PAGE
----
Legislation protecting the Guaraní language reveals a double-standard in the government’s approach to the Guaraní people.

The difference between Paraguayan Guaraní and 43% of the world’s languages is that it is far from going extinct–Paraguayan Guaraní is thriving.

In Paraguay alone there are 5,850,000 speakers of Paraguayan Guaraní, and the 2012 census showed that 63.9 percent of the population are bilingual in both Guaraní and Spanish. What makes this language unique in South America is that it is the only indigenous language spoken predominantly by non-indigenous people.

It’s important to note that the Guaraní that is spoken across the country – known as Paraguayan Guaraní – has changed and developed from the language that the Spanish colonists encountered when they set foot in the region. The main Guaraní indigenous groups in Paraguay today speak either Ava Guaraní or Mbyá Guaraní.

Andrew Nickson, an honorary reader at the University of Birmingham who has studied Guaraní, explained to Latin America Reports that although there are differences, the languages are mutually intelligible. For the purposes of this article, the Guaraní referred to in this article is Paraguayan Guaraní.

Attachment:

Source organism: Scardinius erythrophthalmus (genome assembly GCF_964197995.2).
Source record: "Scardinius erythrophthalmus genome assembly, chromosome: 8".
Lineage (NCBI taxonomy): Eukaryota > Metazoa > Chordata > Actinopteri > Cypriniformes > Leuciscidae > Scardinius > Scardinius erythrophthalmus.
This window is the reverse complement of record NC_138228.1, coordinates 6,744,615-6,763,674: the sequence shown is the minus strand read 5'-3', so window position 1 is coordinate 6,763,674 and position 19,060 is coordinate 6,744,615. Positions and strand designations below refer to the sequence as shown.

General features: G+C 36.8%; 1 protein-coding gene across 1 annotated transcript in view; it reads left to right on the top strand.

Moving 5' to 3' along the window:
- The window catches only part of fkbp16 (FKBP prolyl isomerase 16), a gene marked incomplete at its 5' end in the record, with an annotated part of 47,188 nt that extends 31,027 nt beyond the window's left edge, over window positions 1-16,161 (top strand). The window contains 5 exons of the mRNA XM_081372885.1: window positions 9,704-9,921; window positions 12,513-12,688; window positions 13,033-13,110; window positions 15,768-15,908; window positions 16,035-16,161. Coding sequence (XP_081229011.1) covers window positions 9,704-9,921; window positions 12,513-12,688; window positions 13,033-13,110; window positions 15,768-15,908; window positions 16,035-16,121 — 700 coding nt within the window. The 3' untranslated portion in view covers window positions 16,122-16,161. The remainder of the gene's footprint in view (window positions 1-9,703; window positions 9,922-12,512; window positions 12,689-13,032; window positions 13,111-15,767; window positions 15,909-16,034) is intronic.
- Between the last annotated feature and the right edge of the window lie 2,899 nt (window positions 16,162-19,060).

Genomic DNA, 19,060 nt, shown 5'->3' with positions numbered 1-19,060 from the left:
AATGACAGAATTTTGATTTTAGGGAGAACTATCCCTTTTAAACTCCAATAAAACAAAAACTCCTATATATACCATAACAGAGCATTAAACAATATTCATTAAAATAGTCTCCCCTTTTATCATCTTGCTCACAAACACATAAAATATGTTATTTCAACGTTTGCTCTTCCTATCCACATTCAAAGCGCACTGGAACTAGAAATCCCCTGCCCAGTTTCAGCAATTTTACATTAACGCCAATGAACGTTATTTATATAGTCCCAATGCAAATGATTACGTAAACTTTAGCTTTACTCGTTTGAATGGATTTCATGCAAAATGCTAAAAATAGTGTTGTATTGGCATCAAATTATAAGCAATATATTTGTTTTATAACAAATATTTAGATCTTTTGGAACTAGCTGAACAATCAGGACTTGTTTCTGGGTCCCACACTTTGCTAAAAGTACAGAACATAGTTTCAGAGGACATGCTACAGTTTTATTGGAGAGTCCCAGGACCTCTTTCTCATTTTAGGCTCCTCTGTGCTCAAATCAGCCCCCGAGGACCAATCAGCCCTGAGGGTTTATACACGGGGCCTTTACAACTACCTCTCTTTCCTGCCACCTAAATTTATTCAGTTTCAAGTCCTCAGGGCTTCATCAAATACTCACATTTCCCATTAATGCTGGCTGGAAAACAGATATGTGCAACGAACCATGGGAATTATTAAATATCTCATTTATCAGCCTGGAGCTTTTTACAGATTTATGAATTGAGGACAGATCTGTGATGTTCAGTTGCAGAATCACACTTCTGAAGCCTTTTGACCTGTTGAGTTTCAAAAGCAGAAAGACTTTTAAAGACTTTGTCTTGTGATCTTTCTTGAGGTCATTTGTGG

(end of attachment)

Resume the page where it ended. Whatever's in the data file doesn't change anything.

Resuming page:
Guaraní, unlike many indigenous languages – and people – in the region, was not reduced to near-extinction by Spanish colonists. On the contrary, according to a study from a linguist from the University of Oviedo, the Guaraní community had a relatively amiable relationship with newcomers. In the mid-1530s, Spanish colonists created settlements in the Asunción region, and many Spanish men took Guaraní wives. Their children subsequently grew up bilingual and began a long tradition of European-Indigenous marriages that created the mestizo society that is evident in Paraguay today.

They studied the Guaraní language and created a written form for it, before they were expelled by colonists in the mid-1700s.

In 1770, King Carlos III of Spain created a Royal Decree to “extinguish” indigenous languages in colonized territories. From then on, the Spanish colonists attempted to stamp out the tongue by banning its use in official employment, politics and schools–areas where women were denied access.